The Governor-General has no discretion to act politically, except in unusual circumstances during political crises when the Governor-General can sometimes exercise the reserve powers. There are at least two cases in the last century when the reserve powers were exercised in Australia by a State Governor or the Governor-General. The Premier of NSW Jack Lang was dismissed in 1932 and Prime Minster Gough Whitlam was dismissed in 1975. In both cases the dismissal was immediately followed by a general election. The reserve powers are used to preserve the integrity of the Westminster system. If a Prime Minster (or State Premier) has lost the confidence of Parliament, yet refuses to resign, then in order to maintain the integrity of the system the Governor-General (or state Governor) will sometimes exercise the reserve powers against the advice of the Prime Minster (or State Premier).


The Queen as a Model for our Head of State


In any case, while the Governor-General can exercise the reserve powers, the monarch never can. The Head of State in this first and original framework can not act politically. The Queen can not in practice advise the Governor-General, Her representative, on whether an Act of Parliament should be given Royal Assent or not. The Queen as Head of State is above politics. She can not intervene politically. This is a firm rule endorsed by history and constitutional convention. Section 59 is obsolete and was never intended to be exercised on the discretion of the monarch. The roles of the Head of State, The Queen, and Her representative the Governor-General are clearly separate and distinct with respect to the reserve powers. The first framework is in sharp contrast with the second framework for Executive Government that was proposed in the 1999 republic referendum.

The Second Framework for a republic


The second framework for an Australian republic was the one that failed in the republic referendum of 1999. This second framework proposed a change to Executive Government so that Executive power was vested in the President and Executive power was also exercisable by this self-same President. In effect, the second framework tries to roll the roles of the Queen and the Governor-General into the one role of President. This is actually a huge structural change to Executive Government in Australia.

Chapter II – The Executive Government


Section 59 Executive Power


The executive power of the Commonwealth is vested in the President, and extends to the execution and maintenance of this Constitution, and the laws of the Commonwealth. The President shall be the Head of State of the Commonwealth…

The President shall act on the advice of the Executive Council, the Prime Minister or another Minister of State; but the President may exercise a power that was the reserve power of the Governor-General in accordance with the constitutional conventions relating to the exercise of that power.[2]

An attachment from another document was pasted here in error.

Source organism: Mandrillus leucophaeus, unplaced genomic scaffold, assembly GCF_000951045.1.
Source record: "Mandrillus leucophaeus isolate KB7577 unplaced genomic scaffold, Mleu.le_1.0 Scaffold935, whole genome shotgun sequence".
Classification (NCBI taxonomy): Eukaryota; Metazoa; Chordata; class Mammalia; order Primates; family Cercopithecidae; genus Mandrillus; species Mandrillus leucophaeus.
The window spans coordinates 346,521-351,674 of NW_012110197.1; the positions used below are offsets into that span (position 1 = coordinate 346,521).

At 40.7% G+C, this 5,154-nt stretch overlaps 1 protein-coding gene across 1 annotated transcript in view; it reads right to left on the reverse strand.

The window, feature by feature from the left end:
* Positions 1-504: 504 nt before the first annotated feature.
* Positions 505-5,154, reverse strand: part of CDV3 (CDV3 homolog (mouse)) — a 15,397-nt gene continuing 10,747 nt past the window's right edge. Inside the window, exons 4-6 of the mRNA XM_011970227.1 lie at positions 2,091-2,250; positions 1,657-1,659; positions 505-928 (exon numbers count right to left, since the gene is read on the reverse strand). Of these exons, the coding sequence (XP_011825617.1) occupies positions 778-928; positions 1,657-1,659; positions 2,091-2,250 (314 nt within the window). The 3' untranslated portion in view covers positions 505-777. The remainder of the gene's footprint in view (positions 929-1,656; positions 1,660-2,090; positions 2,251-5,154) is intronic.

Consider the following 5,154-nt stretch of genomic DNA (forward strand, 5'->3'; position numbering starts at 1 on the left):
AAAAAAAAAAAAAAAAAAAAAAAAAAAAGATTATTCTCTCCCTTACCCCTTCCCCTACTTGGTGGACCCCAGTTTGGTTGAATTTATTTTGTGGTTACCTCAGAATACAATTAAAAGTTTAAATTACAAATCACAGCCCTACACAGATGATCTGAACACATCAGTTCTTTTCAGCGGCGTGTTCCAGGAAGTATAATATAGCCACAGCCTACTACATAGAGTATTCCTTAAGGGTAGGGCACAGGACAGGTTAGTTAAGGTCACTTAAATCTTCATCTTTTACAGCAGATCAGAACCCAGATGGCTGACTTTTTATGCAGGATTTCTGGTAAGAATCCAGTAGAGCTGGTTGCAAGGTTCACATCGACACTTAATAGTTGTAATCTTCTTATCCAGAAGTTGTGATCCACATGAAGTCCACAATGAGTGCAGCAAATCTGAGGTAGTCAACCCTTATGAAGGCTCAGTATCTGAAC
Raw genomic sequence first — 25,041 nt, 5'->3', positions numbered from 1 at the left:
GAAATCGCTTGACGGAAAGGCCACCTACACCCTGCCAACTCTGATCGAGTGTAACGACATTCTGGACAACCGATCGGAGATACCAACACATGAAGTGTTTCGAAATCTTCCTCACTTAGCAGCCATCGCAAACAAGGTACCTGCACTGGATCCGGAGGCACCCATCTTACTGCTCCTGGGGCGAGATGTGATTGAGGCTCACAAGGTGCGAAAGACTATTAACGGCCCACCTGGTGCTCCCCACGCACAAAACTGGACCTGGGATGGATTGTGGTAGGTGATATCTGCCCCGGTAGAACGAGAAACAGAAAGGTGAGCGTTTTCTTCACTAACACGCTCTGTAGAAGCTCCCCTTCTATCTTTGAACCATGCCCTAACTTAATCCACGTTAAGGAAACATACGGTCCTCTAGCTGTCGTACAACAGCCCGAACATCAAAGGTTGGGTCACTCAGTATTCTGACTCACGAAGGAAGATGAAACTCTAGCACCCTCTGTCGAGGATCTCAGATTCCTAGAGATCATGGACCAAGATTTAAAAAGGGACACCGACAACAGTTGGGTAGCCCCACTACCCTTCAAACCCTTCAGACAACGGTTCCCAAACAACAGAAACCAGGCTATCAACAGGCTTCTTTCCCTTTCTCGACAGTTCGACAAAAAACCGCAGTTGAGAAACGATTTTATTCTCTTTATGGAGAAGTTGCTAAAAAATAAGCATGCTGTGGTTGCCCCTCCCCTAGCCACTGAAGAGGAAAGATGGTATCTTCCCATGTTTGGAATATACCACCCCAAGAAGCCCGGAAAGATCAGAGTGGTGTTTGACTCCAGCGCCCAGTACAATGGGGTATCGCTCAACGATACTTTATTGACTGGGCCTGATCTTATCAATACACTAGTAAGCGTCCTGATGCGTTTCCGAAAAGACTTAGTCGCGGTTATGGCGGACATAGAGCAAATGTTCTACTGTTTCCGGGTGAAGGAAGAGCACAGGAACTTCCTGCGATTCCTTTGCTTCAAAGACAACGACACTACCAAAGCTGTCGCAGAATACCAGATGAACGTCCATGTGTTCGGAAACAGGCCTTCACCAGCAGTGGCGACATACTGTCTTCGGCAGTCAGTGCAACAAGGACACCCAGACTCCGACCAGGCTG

The changes to the Constitution proposed for the republic referendum in 1999 entailed major and substantial changes to the Constitution. Unlike the Queen in the existing Executive Government of the Commonwealth, the Head of State for the proposed 1999 referendum republic could have exercised the reserve powers. This could politicize the role of Head of State. There were many questions about the proposed changes in a republic that were left unanswered. There are also many political problems with the second framework. The main problem was that the structure or framework for Executive Government was to be changed.

A New Copernican Perspective


In 2004 the Senate conducted an Inquiry into an Australian Republic. The Inquiry received over 730 submissions. One of the people who submitted a paper to the Senate Inquiry was David Latimer. In his Honorary President Republican Model Mr Latimer proposed an approach for republicans that overcame the limitations and problems that the republican movement had found itself mired in. He proposed an approach where we keep the original framework for Executive Government and focus on replacing the Queen in our Constitutional system with an Australian citizen:

The Honorary President Republican Model proposes to alter the constitution to establish Australia as a republic with the Queen being replaced by an Australian Head of State called the Honorary President. The Governor General would remain in the same role.[3]

Subsequent to the Inquiry, David Latimer read through all the Senate Inquiry submissions and identified five other submissions that posited a similar approach of replacing the Queen with an Australian citizen to act as Head of State. We chose to call these models that use the original framework for Executive Government as Copernican Republican models[4], after Nicolaus Copernicus.

There is a great deal of diversity in Copernican models. Some of the models propose different methods for selecting a citizen to act as our Head of State: such as by direct election, parliamentary appointment or electoral colleges. Some of these models aim to do away with the Crown and other models, such as mine, aim to modernize the Crown so that it becomes a democratic institution and our Head of State can be directly elected to represent one of the seven Australian Crowns for a limited term of office.